Four people are facing nearly $70,000 in civil fines for clashing with airline crews over mask requirements and other safety instructions on recent flights, part of what the Federal Aviation Administration called a “disturbing increase” in the number of unruly passengers who have returned to the skies with the easing of pandemic restrictions.
The latest round of proposed fines, which passengers have 30 days to contest, came just days after the F.A.A. said that it had received more than 1,300 unruly-passenger reports from airlines since February. In the previous decade, the agency said, it took enforcement actions against 1,300 passengers total.
“We will not tolerate interfering with a flight crew and the performance of their safety duties,” Stephen Dickson, the administrator of the F.A.A., said on Twitter on May 3. “Period.”
None of the passengers now facing fines were identified by the F.A.A., which this year imposed a zero-tolerance policy for interfering with or assaulting flight attendants that carries a fine of up to $35,000 and possible jail time.
One of the passengers, a woman who was traveling from the Dominican Republic on a JetBlue flight bound for New York on Feb. 7, refused to comply with instructions to wear a mask aboard the plane, hurled an empty liquor bottle that almost hit another passenger, threw food and shouted obscenities at flight attendants, according to the F.A.A.
The woman grabbed the arm of a flight attendant and hurt her arm, and she struck the arm of another flight attendant twice and scratched that crew member’s hand, causing the flight to return to the Dominican Republic, the F.A.A. said last week. It recommended a fine of $32,750 for the woman.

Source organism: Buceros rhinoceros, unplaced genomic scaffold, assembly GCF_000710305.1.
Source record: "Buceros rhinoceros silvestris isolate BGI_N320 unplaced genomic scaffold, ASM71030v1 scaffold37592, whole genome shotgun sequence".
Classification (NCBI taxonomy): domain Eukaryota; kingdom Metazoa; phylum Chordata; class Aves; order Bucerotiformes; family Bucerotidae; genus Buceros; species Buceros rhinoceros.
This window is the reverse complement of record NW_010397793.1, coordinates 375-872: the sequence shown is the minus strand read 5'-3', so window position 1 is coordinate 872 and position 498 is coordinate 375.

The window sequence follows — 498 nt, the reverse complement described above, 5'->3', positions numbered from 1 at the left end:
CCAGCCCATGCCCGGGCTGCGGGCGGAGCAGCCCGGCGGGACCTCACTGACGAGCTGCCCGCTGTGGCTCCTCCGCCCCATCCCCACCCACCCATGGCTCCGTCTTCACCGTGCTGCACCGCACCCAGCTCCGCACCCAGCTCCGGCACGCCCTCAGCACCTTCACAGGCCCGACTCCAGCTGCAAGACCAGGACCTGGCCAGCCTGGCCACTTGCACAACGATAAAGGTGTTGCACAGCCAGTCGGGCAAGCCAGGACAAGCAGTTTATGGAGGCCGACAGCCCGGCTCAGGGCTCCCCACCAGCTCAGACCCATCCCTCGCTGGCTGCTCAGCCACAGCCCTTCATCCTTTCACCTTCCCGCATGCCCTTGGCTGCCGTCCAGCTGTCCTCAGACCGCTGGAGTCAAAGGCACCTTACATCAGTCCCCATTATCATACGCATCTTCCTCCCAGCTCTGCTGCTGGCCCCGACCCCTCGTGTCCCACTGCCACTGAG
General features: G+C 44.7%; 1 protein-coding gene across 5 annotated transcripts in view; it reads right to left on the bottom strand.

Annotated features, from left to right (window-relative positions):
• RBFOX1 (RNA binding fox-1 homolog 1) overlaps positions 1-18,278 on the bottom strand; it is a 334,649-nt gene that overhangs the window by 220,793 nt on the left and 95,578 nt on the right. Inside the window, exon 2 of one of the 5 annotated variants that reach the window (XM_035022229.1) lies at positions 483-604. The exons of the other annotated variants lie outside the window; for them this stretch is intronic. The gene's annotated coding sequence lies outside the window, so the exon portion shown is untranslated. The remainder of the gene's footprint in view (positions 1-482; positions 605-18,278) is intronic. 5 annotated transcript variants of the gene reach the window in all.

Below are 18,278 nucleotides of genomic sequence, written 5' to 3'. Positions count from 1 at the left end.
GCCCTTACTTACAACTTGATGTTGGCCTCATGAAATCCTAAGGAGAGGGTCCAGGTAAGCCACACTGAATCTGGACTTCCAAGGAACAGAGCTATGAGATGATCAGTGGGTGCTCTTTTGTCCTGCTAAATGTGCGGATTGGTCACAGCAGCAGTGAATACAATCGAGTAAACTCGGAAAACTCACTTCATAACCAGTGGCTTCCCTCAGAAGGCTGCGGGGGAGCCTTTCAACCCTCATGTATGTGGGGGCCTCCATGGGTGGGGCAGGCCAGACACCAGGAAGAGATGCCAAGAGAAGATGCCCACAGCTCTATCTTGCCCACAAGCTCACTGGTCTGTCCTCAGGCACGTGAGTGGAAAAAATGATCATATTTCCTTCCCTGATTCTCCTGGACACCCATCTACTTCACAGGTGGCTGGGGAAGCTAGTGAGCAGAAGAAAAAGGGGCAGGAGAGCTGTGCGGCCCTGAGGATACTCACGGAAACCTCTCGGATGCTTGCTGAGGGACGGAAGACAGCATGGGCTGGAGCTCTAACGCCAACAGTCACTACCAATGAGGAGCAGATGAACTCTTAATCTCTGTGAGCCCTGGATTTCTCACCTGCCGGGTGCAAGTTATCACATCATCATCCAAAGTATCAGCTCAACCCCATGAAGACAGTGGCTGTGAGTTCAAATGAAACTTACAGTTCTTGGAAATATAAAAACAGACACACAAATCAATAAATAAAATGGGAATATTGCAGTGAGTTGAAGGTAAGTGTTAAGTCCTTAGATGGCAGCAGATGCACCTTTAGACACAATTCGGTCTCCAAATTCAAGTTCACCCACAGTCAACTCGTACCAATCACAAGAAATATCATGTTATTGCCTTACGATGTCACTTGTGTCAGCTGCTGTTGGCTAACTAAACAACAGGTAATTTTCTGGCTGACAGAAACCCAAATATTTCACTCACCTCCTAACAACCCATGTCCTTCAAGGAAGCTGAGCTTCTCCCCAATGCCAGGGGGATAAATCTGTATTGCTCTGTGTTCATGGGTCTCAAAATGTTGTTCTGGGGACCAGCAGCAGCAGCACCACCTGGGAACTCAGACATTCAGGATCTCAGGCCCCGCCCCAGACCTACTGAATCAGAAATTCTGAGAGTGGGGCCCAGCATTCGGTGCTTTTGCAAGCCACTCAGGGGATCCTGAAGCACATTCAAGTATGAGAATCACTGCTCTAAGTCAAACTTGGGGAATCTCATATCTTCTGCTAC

So far, the F.A.A. has identified potential violations in about 260 of the 1,300 cases referred by airlines, a spokesman for the agency said in an email on Sunday. Officials have begun enforcement actions in 20 of the cases and are preparing a number of additional enforcement actions, the spokesman said.
In 2019, before the coronavirus pandemic, there were 142 enforcement actions that stemmed from unruly passengers, according to the F.A.A. There were 159 in 2018, and 91 in 2017.
In an opinion column on Sunday on NBCNews.com, Sara Nelson, the president of the Association of Flight Attendants union, attributed the rising tensions in the skies to the politically charged atmosphere over health protocols.
“What’s causing these incidents?” she asked. “Overwhelmingly, it’s passengers who refuse to wear masks.”
Ms. Nelson said that flight attendants would never tell passengers that it was a matter of personal choice to wear oxygen masks in the event of cabin depressurization or seatbelts in case of turbulence. The same is true now for wearing face masks to protect against the coronavirus.
“We’re also trained to help stop the spread of infectious disease,” she said. “We’re not just enforcing these long-overdue mask policies because we have to: We understand that masks are a way we keep ourselves and each other safe. And we’re grateful policymakers are backing us up.”
In April, the Transportation Security Administration extended a requirement for airline passengers to wear masks on commercial flights and at U.S. airports through Sept. 13. The order had been scheduled to expire on May 11.
“It has been an exhausting time for all the employees who are just trying to do their job according to their company’s policies,” the woman, Angela Hagedorn, said on April 26. “The constant arguing and pushback from guests, it’s ridiculous.”
As part of the latest round of fines recommended by the F.A.A., the agency said that a male passenger aboard a Southwest Airlines flight from Chicago to Sacramento on Jan. 26 refused to comply with a flight attendant’s instructions to wear a mask over his nose and mouth. The man became combative and used offensive language when a second flight attendant told him he was required to wear a mask, according to the F.A.A., which said that the passenger hit one of the flight attendants with his bags when he was ordered to leave the plane. Officials recommended a $16,500 fine for the man.
On Dec. 22, a Delta Air Lines flight from Minneapolis to Philadelphia returned to the airport after a female passenger began walking up and down the aisle during takeoff and refused to return to her seat, the F.A.A. said. A $9,000 fine was recommended for the woman, who the agency said told the crew repeatedly that she wanted to get off the plane.
A Jan. 30 flight from Bozeman, Mont., to Seattle also returned to the airport after a male passenger refused to put on a mask, according to the F.A.A., which also recommended a $9,000 fine in his case.